Many a time, we know a part of an app we’re searching for, but dont know the exact package name. Did you know that apt (as does portage) has a command for listing a list of packages (from its cache) based on a regex search?
apt-cache search 'regex query'[/code]
This searches the package names and description for a match
If you'd like to search the package name and file lists alone, use:dpkg -S 'regex query'[/code]
Installing package from source:
Note that you need to install a few packages like dpkg-dev to build packages from source.sudo apt-get install dpkg-dev dh-autoreconf autopoint intltool gettext libglib2.0-dev libslang2-dev libx11-dev e2fslibs-dev check libgpm-dev[/code]
To download a source package, you would use the following command:
$ apt-get source packagename
This will download three files: a .orig.tar.gz, a .dsc and a .diff.gz. In the case of packages made specifically for Debian, the last of these is not downloaded and the first usually won't have "orig" in the name.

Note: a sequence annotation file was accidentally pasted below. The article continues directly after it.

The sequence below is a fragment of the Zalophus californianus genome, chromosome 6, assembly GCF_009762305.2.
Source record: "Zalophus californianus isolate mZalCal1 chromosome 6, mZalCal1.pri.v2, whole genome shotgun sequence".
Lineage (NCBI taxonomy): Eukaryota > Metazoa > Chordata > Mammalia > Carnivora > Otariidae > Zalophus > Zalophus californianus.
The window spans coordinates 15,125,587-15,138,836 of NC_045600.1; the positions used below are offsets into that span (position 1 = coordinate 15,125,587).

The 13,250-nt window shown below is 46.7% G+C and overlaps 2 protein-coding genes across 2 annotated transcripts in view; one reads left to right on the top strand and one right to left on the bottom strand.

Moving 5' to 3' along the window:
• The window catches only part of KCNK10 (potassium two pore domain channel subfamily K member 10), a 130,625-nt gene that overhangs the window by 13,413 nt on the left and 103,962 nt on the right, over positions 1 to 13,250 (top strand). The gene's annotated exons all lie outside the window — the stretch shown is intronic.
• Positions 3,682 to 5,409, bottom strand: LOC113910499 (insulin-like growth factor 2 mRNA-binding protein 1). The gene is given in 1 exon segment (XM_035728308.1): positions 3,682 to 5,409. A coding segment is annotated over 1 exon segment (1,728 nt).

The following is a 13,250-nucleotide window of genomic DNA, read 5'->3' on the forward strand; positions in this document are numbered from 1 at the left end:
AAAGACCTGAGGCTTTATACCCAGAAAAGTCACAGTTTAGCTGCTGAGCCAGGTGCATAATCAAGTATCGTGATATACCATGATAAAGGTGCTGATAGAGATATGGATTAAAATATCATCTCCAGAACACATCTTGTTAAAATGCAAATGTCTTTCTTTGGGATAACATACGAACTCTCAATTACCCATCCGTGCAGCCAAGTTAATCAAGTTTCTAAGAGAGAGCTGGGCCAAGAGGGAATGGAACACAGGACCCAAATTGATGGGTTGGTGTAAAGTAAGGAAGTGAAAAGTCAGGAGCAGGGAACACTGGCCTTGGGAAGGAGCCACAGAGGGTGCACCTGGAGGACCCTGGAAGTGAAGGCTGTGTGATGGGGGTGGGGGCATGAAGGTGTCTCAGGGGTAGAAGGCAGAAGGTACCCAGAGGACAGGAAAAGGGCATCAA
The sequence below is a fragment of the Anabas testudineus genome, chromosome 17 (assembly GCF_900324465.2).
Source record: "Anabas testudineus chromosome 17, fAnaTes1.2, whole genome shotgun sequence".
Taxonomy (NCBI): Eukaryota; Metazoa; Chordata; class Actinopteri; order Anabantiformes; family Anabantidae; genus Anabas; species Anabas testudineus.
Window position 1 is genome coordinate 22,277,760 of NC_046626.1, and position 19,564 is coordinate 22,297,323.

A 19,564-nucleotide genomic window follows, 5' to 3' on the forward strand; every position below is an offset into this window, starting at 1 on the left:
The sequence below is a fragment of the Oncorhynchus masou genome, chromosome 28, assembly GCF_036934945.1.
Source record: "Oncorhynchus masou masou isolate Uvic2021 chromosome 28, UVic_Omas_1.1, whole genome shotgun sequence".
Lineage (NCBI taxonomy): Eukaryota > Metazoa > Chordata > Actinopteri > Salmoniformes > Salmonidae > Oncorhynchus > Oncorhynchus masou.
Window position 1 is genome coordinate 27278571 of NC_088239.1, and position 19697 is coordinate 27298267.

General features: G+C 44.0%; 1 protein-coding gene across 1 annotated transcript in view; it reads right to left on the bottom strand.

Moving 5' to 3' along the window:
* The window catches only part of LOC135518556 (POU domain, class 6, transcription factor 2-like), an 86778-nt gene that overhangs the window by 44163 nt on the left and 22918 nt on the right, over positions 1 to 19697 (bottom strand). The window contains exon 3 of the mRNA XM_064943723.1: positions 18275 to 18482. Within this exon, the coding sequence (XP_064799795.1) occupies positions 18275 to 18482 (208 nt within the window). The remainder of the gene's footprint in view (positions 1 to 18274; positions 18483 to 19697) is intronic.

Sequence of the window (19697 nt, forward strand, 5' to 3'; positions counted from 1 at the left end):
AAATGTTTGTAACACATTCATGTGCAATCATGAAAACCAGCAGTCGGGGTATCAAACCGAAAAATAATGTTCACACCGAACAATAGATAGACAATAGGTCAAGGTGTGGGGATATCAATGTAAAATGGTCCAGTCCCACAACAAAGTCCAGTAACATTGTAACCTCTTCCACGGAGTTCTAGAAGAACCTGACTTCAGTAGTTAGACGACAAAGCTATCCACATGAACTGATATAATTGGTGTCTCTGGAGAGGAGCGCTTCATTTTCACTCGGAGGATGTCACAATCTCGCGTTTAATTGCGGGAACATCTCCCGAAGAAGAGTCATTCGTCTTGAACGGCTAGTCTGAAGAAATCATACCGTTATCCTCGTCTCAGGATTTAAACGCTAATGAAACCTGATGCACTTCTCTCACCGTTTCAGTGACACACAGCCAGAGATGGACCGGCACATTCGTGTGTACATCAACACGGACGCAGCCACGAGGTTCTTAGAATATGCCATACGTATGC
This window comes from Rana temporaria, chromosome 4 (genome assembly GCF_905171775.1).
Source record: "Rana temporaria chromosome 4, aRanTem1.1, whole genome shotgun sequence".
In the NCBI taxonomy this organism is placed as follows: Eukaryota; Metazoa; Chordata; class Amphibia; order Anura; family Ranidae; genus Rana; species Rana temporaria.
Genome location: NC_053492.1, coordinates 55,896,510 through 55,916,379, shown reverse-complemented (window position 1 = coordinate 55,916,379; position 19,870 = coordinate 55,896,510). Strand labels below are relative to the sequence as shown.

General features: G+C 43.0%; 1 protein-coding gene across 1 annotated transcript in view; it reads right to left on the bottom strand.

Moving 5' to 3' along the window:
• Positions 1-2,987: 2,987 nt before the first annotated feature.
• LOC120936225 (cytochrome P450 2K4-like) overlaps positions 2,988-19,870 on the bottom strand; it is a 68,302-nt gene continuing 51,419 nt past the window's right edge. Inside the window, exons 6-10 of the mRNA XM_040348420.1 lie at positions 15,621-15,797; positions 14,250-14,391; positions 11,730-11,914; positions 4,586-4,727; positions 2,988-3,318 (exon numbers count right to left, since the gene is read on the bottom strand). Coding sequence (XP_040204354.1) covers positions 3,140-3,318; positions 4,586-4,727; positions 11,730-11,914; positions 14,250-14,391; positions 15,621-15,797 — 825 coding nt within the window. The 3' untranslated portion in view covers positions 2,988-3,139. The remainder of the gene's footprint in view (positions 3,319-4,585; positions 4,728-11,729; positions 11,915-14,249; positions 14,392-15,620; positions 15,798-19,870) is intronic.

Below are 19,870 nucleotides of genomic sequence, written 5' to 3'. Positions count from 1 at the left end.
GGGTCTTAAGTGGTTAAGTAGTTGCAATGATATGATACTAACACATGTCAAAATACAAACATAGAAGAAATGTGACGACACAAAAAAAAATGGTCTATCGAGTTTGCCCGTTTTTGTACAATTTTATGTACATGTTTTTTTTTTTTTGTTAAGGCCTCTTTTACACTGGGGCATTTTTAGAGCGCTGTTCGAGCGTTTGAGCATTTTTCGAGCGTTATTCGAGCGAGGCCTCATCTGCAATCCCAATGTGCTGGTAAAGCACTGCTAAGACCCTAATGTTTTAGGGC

The .dsc file is used by dpkg-source for unpacking the source package into the directory packagename-version. Within each downloaded source package there is a debian/ directory that contains the files needed for creating the .deb package.
To auto-build the package when it's been downloaded, just add -b to the command line, like this:
$ apt-get -b source packagename
If you decide not to create the .deb at the time of the download, you can create it later by running:
$ dpkg-buildpackage -rfakeroot -uc -b
from within the directory that was created for the package after downloading. To install the package built by the commands above one must use the package manager directly, like this:
# dpkg -i file.deb